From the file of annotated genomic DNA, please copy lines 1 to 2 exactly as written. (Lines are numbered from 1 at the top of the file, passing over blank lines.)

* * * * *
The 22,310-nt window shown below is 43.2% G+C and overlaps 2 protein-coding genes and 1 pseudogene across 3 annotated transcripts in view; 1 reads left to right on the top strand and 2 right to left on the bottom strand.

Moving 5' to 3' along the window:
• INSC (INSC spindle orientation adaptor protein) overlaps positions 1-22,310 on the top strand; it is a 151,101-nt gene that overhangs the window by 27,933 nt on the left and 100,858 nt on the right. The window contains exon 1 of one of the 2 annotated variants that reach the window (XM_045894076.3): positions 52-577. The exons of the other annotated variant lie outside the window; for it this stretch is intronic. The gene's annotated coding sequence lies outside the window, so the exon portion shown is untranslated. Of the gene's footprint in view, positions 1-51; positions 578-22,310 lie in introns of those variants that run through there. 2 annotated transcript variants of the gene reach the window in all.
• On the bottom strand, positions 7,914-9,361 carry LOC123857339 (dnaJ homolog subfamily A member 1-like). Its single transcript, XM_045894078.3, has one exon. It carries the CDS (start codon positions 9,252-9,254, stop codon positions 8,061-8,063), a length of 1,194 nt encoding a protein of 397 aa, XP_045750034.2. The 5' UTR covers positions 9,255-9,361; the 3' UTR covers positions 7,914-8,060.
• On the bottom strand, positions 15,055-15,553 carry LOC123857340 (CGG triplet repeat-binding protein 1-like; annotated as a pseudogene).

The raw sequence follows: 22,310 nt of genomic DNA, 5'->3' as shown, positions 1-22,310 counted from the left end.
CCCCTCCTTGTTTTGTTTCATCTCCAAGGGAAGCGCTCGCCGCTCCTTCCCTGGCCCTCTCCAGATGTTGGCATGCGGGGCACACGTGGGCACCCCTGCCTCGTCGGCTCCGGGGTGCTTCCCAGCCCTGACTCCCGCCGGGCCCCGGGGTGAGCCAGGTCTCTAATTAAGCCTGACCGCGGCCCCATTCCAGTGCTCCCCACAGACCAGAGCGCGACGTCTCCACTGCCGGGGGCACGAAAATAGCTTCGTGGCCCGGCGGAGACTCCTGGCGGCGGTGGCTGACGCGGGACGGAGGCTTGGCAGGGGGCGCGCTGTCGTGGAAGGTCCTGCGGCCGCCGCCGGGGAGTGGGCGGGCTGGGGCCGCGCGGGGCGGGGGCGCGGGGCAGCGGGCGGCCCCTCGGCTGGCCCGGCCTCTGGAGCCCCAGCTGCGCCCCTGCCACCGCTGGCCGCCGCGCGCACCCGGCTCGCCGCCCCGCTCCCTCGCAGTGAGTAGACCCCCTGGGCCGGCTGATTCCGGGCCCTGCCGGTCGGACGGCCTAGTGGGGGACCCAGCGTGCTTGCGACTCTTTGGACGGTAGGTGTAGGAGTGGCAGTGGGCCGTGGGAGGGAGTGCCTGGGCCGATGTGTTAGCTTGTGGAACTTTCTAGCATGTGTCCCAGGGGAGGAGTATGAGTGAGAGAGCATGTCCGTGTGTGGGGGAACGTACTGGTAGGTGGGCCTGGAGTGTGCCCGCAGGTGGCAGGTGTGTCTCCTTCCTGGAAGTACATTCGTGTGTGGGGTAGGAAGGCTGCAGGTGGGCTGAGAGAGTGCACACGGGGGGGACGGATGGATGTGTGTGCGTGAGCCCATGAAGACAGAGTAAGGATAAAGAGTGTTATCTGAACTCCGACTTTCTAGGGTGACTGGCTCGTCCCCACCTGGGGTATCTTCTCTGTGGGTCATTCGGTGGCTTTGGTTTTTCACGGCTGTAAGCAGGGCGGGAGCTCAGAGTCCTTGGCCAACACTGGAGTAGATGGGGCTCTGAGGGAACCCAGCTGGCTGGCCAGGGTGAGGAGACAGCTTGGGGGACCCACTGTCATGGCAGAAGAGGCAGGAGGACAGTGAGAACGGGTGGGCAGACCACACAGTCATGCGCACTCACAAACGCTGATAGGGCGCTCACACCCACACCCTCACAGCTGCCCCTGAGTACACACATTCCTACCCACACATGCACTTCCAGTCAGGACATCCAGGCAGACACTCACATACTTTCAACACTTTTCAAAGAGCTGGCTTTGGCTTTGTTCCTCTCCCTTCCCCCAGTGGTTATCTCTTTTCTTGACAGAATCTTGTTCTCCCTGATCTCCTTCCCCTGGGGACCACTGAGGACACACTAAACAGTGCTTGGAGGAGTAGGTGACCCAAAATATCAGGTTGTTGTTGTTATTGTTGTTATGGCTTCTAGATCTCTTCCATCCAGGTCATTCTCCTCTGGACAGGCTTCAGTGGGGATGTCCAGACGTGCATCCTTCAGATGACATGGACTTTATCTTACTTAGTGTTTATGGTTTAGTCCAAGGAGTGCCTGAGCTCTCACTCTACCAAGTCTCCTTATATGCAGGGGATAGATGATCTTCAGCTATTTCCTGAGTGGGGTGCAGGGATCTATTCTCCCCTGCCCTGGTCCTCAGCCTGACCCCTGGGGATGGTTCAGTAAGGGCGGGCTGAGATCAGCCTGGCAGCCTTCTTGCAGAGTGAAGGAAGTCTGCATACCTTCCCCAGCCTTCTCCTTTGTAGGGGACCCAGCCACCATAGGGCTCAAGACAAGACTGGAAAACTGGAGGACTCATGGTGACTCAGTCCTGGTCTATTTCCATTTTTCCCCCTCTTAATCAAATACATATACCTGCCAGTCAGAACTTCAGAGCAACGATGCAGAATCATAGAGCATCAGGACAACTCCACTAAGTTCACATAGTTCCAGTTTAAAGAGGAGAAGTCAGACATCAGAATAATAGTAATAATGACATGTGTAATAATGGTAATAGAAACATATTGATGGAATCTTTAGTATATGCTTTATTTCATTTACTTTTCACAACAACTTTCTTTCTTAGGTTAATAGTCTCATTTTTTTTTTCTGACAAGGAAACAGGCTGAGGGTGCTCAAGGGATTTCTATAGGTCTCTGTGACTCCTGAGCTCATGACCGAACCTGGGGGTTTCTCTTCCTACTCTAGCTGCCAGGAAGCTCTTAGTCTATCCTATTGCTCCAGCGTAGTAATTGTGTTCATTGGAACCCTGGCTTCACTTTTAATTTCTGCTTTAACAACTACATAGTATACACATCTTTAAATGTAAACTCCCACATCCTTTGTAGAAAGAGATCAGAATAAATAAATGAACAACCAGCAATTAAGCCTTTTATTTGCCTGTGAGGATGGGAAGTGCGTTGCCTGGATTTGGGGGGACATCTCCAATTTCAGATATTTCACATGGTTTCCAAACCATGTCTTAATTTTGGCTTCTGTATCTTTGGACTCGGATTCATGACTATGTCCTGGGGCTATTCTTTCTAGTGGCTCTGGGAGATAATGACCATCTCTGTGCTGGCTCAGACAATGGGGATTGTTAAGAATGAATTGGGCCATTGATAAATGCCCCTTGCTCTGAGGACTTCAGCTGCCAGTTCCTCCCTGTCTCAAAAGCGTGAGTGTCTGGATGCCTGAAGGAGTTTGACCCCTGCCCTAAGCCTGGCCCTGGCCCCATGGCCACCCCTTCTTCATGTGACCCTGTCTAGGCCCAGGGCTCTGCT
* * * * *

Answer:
The 22,310-nt window shown below is 43.2% G+C and overlaps 2 protein-coding genes and 1 pseudogene across 3 annotated transcripts in view; 1 reads left to right on the top strand and 2 right to left on the bottom strand.

Moving 5' to 3' along the window: